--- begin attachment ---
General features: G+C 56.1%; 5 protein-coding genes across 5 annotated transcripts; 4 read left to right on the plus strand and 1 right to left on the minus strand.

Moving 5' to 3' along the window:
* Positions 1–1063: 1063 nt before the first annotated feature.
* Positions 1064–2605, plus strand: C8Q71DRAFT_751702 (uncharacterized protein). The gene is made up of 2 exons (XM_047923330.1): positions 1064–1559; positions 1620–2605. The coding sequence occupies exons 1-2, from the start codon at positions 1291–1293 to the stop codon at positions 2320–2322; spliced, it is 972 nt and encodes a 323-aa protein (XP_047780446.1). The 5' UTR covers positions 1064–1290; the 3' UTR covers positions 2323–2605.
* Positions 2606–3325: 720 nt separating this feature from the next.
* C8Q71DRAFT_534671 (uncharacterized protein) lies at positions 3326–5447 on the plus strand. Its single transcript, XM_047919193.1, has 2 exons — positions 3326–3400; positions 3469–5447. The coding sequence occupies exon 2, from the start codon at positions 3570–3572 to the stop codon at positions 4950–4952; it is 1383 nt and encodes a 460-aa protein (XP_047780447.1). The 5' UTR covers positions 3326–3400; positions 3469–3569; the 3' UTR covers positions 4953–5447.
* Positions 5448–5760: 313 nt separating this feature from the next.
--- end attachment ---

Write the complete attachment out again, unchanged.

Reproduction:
General features: G+C 56.1%; 5 protein-coding genes across 5 annotated transcripts; 4 read left to right on the plus strand and 1 right to left on the minus strand.

Moving 5' to 3' along the window:
* Positions 1–1063: 1063 nt before the first annotated feature.
* Positions 1064–2605, plus strand: C8Q71DRAFT_751702 (uncharacterized protein). The gene is made up of 2 exons (XM_047923330.1): positions 1064–1559; positions 1620–2605. The coding sequence occupies exons 1-2, from the start codon at positions 1291–1293 to the stop codon at positions 2320–2322; spliced, it is 972 nt and encodes a 323-aa protein (XP_047780446.1). The 5' UTR covers positions 1064–1290; the 3' UTR covers positions 2323–2605.
* Positions 2606–3325: 720 nt separating this feature from the next.
* C8Q71DRAFT_534671 (uncharacterized protein) lies at positions 3326–5447 on the plus strand. Its single transcript, XM_047919193.1, has 2 exons — positions 3326–3400; positions 3469–5447. The coding sequence occupies exon 2, from the start codon at positions 3570–3572 to the stop codon at positions 4950–4952; it is 1383 nt and encodes a 460-aa protein (XP_047780447.1). The 5' UTR covers positions 3326–3400; positions 3469–3569; the 3' UTR covers positions 4953–5447.
* Positions 5448–5760: 313 nt separating this feature from the next.